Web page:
Hollywood in the making? Experiencing cinema and tourism in a small town of Brazil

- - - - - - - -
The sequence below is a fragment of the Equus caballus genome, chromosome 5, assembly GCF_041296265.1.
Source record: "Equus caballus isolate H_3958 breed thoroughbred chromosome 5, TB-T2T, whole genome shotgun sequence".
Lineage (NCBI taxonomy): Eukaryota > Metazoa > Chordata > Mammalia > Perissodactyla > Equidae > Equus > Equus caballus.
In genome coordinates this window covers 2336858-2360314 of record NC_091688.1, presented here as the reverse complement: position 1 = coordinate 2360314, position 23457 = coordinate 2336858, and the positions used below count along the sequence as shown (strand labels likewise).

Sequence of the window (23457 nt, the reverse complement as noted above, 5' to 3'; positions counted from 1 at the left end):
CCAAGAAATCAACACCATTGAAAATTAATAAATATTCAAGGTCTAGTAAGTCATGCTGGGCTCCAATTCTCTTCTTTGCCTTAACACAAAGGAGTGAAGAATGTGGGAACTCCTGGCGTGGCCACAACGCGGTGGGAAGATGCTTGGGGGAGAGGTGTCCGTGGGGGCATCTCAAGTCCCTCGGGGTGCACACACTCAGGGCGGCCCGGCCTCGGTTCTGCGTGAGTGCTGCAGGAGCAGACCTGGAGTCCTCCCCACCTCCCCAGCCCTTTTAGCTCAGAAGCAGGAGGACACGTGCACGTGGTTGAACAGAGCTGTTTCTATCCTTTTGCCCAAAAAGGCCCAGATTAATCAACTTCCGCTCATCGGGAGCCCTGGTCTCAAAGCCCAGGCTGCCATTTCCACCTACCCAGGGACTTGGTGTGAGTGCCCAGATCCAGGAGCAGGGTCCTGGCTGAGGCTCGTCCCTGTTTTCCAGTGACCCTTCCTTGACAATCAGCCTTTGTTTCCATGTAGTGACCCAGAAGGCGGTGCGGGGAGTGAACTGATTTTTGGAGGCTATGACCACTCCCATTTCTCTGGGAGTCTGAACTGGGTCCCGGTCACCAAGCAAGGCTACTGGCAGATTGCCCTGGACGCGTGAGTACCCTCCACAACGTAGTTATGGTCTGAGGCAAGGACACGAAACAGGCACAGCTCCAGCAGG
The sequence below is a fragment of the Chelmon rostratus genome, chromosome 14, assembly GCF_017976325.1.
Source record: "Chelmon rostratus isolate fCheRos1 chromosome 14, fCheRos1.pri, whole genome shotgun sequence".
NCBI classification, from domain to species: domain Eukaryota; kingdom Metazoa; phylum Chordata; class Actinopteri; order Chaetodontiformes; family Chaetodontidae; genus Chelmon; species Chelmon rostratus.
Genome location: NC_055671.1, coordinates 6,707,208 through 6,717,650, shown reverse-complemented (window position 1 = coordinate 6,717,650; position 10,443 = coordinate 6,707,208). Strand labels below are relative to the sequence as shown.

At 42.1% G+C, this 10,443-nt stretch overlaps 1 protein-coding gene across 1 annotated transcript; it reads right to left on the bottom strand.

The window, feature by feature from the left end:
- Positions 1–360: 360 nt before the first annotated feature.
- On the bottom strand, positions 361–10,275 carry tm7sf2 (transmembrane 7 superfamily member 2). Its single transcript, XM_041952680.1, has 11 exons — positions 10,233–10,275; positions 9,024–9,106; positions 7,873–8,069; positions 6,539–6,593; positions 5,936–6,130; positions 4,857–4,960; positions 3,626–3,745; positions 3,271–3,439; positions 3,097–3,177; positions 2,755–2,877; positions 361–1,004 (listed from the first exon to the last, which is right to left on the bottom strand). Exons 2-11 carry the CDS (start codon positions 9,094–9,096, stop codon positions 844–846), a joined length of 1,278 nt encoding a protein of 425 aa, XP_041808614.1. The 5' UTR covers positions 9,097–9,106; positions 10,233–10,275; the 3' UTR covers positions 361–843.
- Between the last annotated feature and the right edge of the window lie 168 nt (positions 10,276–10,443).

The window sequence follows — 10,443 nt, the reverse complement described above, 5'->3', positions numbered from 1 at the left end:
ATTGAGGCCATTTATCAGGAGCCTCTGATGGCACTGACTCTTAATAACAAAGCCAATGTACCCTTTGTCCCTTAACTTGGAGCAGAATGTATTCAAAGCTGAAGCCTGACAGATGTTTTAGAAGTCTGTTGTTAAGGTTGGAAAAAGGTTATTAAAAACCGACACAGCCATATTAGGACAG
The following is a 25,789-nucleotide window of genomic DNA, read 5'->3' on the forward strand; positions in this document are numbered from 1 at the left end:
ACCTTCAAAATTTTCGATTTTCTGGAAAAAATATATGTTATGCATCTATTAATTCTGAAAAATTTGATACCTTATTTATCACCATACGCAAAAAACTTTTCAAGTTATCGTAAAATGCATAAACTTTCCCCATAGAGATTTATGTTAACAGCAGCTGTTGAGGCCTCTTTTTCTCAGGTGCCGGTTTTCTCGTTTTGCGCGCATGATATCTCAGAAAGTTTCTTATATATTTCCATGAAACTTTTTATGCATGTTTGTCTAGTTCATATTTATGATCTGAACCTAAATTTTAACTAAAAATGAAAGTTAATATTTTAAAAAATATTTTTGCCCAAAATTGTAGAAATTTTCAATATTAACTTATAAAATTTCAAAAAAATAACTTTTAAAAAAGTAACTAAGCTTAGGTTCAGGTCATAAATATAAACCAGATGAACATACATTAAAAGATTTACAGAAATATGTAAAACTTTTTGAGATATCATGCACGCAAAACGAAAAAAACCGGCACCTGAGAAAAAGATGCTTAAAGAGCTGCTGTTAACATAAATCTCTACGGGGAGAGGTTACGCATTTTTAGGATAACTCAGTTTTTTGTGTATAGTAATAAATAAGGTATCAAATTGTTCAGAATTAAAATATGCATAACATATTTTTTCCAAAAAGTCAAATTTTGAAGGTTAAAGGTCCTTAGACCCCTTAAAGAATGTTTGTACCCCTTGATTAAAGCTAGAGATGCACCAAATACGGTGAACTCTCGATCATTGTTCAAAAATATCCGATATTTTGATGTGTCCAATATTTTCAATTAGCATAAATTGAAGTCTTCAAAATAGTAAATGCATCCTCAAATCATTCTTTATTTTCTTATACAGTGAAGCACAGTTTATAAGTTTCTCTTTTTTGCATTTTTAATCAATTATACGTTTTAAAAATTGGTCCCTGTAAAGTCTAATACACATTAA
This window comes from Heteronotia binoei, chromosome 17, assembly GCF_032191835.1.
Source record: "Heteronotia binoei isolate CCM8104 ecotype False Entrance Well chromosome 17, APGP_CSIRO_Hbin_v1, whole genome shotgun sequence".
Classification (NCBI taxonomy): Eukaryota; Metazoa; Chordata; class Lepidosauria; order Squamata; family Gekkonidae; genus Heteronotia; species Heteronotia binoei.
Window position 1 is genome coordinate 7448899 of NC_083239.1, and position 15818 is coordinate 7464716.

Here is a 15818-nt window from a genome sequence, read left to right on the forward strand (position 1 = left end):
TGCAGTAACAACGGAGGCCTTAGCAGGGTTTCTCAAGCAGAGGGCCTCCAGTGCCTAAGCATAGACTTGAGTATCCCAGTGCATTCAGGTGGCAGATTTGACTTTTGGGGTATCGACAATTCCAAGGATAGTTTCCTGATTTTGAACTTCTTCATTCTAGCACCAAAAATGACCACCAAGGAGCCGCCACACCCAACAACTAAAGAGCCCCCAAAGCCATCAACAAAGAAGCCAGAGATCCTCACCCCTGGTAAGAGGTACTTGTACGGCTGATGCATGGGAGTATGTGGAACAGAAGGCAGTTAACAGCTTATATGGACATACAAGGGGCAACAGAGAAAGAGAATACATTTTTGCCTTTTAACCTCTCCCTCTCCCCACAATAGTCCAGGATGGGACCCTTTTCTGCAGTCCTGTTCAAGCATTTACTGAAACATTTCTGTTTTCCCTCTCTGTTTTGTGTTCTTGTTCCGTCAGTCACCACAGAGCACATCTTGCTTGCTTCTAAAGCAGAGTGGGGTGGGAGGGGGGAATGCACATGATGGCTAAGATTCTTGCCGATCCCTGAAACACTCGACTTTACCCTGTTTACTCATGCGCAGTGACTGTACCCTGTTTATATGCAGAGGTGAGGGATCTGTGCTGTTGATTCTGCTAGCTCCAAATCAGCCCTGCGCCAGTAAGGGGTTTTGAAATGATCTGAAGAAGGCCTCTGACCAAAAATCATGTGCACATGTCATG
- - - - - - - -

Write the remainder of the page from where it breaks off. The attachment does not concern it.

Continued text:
Usually associated with urban metropoles, the creative cities model – the investment in the so-called creative industries as a means to revitalize stagnant economies – recently started to be adopted in different socio-economic contexts, such as rural areas and small towns. One example is Cabaceiras, a city of about five thousand inhabitants in the Northeast of Brazil that, in 2007, became the target of the project Roliúde Nordestina (Northeastern Hollywood, in free translation). The initiative promised to harness the existing potential of Cabaceiras as a filming location. Filmmakers are seemingly drawn to Cabaceiras because of its climate: the city has the lowest rainfall levels in Brazil and offers ideal light conditions for filming – conditions comparable to the ones that attracted filmmakers to Hollywood in the 1920s. The same characteristics that are beneficial for the cinema industry, however, are also signs of the hardship that Cabaceiras faces. The dry weather results in difficult drought periods and, on top of that, the local economy is fragile, with the main sources of income being agriculture, cattle farming and government jobs. In light of this scenario, the project Roliúde Nordestina attempted to offer Cabaceiras new paths for economic growth. The idea was to develop an adequate infrastructure for the city to sustainably attract film productions, and consequently generate job opportunities for the local population. Another goal was to promote tourism through the city’s cinematic vocation, engaging in the growing trend of film-induced tourism. Besides proposing a new policy orientation towards the investment in the creative industries, the project Roliúde Nordestina also represented a much-welcomed change in the popular imaginary about Cabaceiras. Until being rebranded as the Northeastern Hollywood, Cabaceiras was infamously known as ‘the driest city of Brazil’ and associated with extreme poverty. After more than ten years of the project Roliúde Nordestina, however, it is the question to what extent it has really improved the socio-economic status of Cabaceiras. How do locals experience and evaluate the legacy and impacts of this initiative? Based on document analysis and twenty-five in-depth interviews with policymakers and residents of Cabaceiras, this paper shows that many of the local stakeholders are critical about the implementation and long-term effects of the project. Although the respondents overall recognize that rebranding Cabaceiras as the film and tourism hub Roliúde Nordestina might have inspired a new sense of self-esteem and belonging in the local population, its concrete objectives have not yet been entirely accomplished due to several challenges that Cabaceiras faces, remarkably a scarcity of financial resources and its geographical and infrastructural characteristics. With this, we critically assess the celebratory discourse about the creative industries (particularly media and tourism), and analyse the possibilities and challenges of developing them in small and rural areas of the Global South.